The Grand Finale
At the beginning of the summer, Kylie and I knew we wanted to climb the Grand Teton, but we were still undecided which route. After sending many harder climbs in the Sierras and Wind River Range, we decided that Complete Exum would be an appropriate climb: long, scenic, but not too challenging. We were lucky enough to get two nights at the Caves campsite and a good weather window (no thunderstorms forecasted)!
On the hike in, we somehow missed the turnoff to Garnet Canyon and found ourselves at the lake above. This was bizarre, because we were in a national park and I had seen the turnoff in the middle of the night when I approached Middle Teton. When we got back down to the turnoff, we realized that it and its signs had been completely obscured by a huge group of mountaineers sitting, taking a snack break! We were annoyed that they had not said anything as two obvious climbers passed them.
We still got to our camp in the mid afternoon. The Caves are not the best campsites, but they have a nice water source and a great view of Irene’s Arete on Disappointment Peak, which we were planning on climbing the day after the Grand.
We talked to some women in the camp next to us. They were also planning on climbing Complete Exum the next day, so we decided to wake up about an hour later than them so we would not be competing to be first on route.
We woke up around 3:30 or 4 am and quickly got going. We both were hiking pretty fast in the morning darkness, passing the camps at the Moraine. Suddenly, we approached a large group of headlamps. There were probably 20 people clustered together, starting up in the darkness, looking at their beta maps. Our friends from the Caves were amongst them. There was supposedly some fixed line through the 3rd and 4th class rock bands, but no one could find it in the dark. I volunteered to go first and quickly found the fixed line and kept scrambling through the section. Kylie quickly followed, and the floodgates opened behind us!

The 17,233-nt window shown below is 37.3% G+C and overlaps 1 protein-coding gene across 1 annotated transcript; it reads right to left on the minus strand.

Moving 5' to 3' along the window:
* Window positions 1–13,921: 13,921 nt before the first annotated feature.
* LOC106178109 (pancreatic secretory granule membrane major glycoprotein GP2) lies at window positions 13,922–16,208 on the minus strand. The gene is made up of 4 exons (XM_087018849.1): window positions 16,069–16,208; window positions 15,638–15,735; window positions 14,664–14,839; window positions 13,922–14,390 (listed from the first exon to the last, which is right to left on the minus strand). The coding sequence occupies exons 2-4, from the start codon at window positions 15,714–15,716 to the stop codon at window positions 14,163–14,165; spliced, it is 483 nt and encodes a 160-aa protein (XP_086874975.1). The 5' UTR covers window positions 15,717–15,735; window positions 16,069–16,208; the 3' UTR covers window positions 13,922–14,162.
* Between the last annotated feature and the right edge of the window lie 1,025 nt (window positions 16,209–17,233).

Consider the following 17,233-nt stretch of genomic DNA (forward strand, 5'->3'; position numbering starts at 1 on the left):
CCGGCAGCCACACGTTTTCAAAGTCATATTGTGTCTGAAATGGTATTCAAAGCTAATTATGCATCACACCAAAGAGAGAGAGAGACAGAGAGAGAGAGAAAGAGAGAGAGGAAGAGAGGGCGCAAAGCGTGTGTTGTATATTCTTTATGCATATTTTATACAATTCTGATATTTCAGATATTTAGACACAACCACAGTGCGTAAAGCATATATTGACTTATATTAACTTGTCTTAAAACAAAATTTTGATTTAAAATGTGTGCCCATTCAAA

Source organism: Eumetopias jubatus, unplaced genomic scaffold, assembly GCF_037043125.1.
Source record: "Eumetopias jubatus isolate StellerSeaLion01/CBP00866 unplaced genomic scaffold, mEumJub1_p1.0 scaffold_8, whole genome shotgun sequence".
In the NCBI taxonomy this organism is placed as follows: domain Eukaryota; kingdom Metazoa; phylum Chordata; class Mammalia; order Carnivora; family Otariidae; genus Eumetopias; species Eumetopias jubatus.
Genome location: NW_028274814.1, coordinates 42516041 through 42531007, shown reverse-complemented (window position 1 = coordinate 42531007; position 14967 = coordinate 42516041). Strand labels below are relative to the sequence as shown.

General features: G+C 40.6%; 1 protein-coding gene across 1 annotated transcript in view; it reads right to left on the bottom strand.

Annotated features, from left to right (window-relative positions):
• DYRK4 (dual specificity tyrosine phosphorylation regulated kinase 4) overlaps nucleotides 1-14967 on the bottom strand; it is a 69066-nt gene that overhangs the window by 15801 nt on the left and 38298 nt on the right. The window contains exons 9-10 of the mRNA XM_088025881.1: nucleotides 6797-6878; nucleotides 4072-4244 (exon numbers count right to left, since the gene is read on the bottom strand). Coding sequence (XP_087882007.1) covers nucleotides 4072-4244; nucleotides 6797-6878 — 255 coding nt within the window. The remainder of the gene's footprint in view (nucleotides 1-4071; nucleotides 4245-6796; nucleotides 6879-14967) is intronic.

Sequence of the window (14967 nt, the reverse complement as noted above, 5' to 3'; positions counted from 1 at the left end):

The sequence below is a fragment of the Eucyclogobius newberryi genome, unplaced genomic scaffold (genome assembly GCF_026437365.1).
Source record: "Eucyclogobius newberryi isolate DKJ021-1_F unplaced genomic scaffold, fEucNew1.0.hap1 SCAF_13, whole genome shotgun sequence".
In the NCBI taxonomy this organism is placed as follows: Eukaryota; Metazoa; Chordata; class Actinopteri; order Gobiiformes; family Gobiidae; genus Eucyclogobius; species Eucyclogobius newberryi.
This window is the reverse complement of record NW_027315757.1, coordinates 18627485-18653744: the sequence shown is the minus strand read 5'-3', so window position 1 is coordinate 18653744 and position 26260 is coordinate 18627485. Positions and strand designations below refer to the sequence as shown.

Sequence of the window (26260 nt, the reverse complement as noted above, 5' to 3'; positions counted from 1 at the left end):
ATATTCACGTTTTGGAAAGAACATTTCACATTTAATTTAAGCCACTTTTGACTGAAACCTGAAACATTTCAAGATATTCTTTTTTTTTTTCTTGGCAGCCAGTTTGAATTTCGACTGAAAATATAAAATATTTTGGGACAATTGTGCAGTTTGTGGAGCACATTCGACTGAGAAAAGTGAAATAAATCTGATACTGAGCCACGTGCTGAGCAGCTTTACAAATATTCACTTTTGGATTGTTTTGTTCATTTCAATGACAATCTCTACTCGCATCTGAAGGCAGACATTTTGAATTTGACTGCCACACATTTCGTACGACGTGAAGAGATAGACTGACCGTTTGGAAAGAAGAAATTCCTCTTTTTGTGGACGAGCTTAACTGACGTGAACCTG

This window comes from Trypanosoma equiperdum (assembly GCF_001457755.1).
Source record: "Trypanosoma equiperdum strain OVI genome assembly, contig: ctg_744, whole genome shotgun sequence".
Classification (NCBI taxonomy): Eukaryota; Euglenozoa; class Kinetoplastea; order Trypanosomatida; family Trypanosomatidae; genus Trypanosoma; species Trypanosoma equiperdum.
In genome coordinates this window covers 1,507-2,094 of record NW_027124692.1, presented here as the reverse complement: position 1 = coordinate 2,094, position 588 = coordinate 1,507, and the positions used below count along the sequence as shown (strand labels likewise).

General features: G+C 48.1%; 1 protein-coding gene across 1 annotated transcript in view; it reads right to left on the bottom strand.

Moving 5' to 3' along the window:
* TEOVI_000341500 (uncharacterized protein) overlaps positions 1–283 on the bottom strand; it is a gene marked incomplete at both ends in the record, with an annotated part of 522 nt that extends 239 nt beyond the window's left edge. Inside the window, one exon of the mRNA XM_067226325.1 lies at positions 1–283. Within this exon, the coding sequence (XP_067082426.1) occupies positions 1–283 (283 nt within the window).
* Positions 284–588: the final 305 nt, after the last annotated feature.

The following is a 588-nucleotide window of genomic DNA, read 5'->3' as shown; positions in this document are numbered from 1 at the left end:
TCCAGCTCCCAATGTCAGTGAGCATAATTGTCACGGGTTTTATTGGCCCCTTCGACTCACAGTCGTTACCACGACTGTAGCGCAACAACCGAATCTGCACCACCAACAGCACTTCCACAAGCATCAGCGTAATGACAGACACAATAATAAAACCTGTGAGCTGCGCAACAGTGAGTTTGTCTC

When we got to the Upper Saddle, it was starting to get light so we could easily make our way across the Black Dike to the base of Lower Exum. The start of the route is notoriously difficult to find, and I do not think we started in the correct place. We kept scrambling up through 3rd and 4th class sections, looking for the pitch 1 chimney, but never found it. Eventually, we made some 5th class moves on chalky holds, passed some pitons, and realized we were probably soloing part of the route!
We followed a ramp a ways up and left before retreating because the terrain did not seem right. Eventually, we figured out that we were simply at the base of pitch 3 and had somehow bypassed the pitch 1 chimney! Well, we decided we might as well pull out the rack and rope and start traditional climbing.
I led a long but pretty easy chimney pitch up to the base of the Black Face. The Black Face is the crux of the route, a steep intimidating 5.7 face pitch. Kylie really wanted to lead this one, so I gave it to her.
She started off well, clipping a few pitons and climbing up and right. But the rock was slick and her hands got really cold. She was a ways above her last piton when she slipped and took a tumbling fall down, hitting her bum and foot on the way down! She let out a scream that probably was heard from down in the canyon. I lowered her back down to the belay as she was crying and clipped her in.
We took a few moments to try to figure out what happened. The pain in her butt mostly went away and her breathing improved, but her left foot still hurt a lot. We discussed and decided that, considering all the scrambling we had to do to the base of the route, it would be easiest to continue up to at least the top of Lower Exum and possibly descend from there or further evaluate. So I led the Black Face pitch and belayed Kylie up.